Reconstruction Period

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The American Civil War and the Reconstruction periods played an important role in defining the nation’s political, social, and economic identity in the sense that the country’s survival and democratic principles were radically tested. As the country was becoming a hemispherical power, sectional tensions and dissenting attitudes of opposing groups make these periods comparable with the Revolutionary War in three major components: the issue of slavery and struggle for equality, the role of the federal government vs. states’ rights, and scuffles related with economic power. Prior to the Revolutionary War, there was an existing struggle between social classes as the southern states had an inflexible social structure, whereas in the northern states the Industrial Revolution was beginning to take place, causing a dramatic shift of labor force after the country gained its independence in 1783. With the invention of the cotton gin by Eli Whitney in 1791, southern landowners took advantage of the slave force to increase their profits radically, and this reliance on slaves for the…show more content…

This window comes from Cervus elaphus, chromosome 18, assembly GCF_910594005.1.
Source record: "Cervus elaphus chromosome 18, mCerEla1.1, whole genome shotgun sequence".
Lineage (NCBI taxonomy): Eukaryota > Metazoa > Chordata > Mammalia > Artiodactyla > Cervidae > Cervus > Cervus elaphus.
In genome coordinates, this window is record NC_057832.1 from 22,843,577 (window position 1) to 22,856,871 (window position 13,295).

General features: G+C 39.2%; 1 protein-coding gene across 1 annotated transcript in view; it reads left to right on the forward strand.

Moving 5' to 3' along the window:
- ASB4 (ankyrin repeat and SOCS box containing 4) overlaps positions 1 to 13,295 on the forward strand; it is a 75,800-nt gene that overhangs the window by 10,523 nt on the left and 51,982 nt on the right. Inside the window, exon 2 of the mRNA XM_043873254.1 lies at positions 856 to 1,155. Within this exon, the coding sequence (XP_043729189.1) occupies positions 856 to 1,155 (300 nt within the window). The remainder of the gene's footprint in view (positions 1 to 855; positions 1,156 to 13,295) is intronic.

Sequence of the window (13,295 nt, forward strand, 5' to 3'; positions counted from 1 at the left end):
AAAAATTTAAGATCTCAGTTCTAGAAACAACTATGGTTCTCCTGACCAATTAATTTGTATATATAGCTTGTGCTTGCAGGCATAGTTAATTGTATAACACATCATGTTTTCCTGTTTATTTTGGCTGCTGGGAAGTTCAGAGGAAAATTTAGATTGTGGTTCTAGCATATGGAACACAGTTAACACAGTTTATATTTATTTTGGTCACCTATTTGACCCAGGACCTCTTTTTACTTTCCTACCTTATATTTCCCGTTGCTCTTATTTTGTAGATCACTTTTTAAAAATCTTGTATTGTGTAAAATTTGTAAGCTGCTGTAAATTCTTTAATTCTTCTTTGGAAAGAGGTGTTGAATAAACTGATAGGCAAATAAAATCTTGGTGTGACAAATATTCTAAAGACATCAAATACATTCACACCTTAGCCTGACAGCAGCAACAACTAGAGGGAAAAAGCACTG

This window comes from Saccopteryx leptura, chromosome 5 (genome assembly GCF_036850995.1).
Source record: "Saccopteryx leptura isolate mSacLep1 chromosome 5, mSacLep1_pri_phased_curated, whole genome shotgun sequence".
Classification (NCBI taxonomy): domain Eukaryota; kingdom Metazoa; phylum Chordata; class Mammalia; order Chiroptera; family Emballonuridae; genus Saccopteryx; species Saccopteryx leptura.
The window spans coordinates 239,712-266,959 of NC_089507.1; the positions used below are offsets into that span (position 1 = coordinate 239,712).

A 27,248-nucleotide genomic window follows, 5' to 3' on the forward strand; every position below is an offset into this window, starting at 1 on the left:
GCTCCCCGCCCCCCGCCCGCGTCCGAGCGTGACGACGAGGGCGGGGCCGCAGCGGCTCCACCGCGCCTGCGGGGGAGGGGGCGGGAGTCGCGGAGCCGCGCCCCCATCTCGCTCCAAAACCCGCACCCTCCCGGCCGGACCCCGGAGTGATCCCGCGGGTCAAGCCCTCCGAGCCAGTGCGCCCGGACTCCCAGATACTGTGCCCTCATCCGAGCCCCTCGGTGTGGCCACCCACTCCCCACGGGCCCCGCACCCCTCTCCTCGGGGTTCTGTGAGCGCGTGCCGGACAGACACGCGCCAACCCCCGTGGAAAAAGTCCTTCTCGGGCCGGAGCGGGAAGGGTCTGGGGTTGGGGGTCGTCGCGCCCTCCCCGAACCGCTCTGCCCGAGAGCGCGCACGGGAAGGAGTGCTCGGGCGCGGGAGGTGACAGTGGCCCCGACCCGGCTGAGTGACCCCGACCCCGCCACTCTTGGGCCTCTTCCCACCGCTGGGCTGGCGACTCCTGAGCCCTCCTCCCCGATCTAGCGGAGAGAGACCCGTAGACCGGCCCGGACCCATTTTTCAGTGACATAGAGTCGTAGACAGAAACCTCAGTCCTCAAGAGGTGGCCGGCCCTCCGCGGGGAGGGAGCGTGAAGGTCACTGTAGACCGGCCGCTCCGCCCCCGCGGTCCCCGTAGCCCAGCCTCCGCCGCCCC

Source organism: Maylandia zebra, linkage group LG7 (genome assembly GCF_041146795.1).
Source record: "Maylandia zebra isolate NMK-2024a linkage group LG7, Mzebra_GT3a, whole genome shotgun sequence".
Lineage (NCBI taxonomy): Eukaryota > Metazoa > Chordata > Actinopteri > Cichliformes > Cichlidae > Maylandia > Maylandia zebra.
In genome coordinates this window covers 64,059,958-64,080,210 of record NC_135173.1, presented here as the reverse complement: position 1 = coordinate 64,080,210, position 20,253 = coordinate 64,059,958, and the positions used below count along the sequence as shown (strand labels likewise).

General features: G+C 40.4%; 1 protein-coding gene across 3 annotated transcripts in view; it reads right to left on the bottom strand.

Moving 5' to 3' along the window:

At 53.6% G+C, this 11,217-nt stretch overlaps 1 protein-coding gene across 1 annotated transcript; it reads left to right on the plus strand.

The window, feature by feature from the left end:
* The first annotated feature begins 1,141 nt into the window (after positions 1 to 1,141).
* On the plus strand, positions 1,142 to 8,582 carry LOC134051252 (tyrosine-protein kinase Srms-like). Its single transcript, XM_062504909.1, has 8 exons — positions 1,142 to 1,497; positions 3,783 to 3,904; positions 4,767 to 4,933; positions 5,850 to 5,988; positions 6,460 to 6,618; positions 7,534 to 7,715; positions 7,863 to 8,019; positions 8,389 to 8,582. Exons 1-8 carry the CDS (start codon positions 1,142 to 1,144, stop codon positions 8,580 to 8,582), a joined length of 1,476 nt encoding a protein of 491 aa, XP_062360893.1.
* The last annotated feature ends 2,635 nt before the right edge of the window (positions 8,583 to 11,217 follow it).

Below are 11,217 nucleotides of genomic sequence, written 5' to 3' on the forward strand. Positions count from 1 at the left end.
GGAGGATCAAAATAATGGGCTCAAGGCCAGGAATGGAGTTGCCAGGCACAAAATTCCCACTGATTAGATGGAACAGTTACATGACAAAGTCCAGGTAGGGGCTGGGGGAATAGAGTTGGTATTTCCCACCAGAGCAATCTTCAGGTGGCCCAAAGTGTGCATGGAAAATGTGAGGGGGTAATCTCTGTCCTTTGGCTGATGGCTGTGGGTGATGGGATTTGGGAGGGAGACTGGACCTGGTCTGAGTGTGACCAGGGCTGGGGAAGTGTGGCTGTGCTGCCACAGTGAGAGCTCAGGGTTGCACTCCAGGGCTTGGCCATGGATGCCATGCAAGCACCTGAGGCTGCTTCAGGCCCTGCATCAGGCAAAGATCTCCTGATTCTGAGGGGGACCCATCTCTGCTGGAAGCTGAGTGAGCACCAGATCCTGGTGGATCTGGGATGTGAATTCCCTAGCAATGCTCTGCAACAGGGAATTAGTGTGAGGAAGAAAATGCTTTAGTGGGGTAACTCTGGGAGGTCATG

However, this struggle of political power had a significant continuity as Southern states during the antebellum period advocated for states’ rights with the so-called ‘theory of nullification’ that was actually a primary cause of the Civil War. Consequently, the Reconstruction era showed what kind of political role the Southern states actually had during the post-war period, and a perfect piece of evidence is the landmark case of Texas v. White (1869), which argued that Texas had never seceded because there was no provision of the Constitution for a state to secede, giving the federal government a stronghold of power to keep the states under its

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